This post began as an innocent nod to the Calgary Microcredit Conference that is taking place on September 11. In Alberta, just as in many places, we are seeing folks come forward into the nonprofit sector and social space who want to do more than donate their money.

For readers of SocialFinance.ca, this isn’t necessarily new. But for everyday donors, hearing from Matt Flannery from Kiva and on micro-savings from the Gates Foundation, it will change they way they engage in solving social issues.

Ten years ago, this same sentiment, changing the way donors engage, is what birthed the Social Venture Partners movement – offering donors the ability to do more than write a cheque. At that time, doing more meant that they would add their time and professional skills into the mix. Still, at the end of the day, their financial contribution was still a charitable donation.

Ten years later, appetites are increasing. We know this from initiatives like Kiva, but we’re seeing it on a local level as well. Folks are hearing about the success of micro-lending and are wondering what it would mean to contribute to a loan fund – and possibly make a financial return? For SVP Calgary, we’re consider what microcredit or a loan fund would look like, and what it would accomplish on a local level (vs. the international scale we’re use to seeing.)

It’s easy to be swayed by the bright lights of social enterprise and impact investing. The models are alluring especially in contrast to the continuing reports of the dismal state of the nonprofit sector – from funding to staffing to service wait lists. Social enterprise gives non-profits hope for sustainability and investment opportunities lure donors who are numb from writing cheques.

For donors that I know, investing in social change triggers another side of them. They are intrigued by what it would mean for how their money is put to use – and yes, there might be a financial return. What is unclear, as somewhat witnessed in the Unitus and SKS controversy, is what is ethically correct to do with a financial return? Reinvest as folks at Kiva are likely to do? Or walk away, somewhat more well off and having helped out? Who decides?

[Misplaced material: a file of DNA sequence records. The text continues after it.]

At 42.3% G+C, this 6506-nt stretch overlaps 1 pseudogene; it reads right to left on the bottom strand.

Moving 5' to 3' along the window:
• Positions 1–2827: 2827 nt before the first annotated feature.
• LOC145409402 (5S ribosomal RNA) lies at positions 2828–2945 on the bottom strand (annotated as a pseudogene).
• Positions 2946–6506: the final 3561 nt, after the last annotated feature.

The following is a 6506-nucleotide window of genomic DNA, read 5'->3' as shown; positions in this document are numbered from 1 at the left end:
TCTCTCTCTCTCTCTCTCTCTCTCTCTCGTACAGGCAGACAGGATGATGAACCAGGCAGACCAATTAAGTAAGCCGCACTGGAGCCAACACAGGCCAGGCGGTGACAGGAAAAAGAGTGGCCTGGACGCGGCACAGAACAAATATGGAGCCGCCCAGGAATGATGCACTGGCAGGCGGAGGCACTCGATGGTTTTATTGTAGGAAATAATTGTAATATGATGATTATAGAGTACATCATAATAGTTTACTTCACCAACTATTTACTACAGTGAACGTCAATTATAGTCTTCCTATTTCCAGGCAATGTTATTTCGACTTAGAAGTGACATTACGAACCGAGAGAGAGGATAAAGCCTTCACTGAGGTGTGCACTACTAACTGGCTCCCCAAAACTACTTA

When we get down to the nitty-gritty, these are value based questions. What do we value – charitable giving, social change, return on investment? In full disclosure, I’ve been on all sides of this debate – writing on a previous occasion about ethics in philanthropy.

Asking ourselves about what we value in social enterprise is increasingly important – even if the entire field doesn’t achieve a consensus. At the end of the day, the question becomes “If I’ve done something good for the world and gotten a perk myself, is that a bad thing?” It’s a value judgment.

At some point, as more organizations reach success with their loan and equity offerings, we’ll need to ask ourselves more questions. Whether the answers continue to reside on an organization by organization basis will be seen. As I see it, social enterprise simply by having enterprise in its name is already leaning to one side – and it’ll be interesting to see how the existing divisions within the space become more apparent with increased trial and error.

The Calgary Microcredit Conference on September 11 is being hosted by Uend:poverty, Rotarian Action Group for Microcredit (RAGM), and the Rotary District 5360 Microcredit Task Force.

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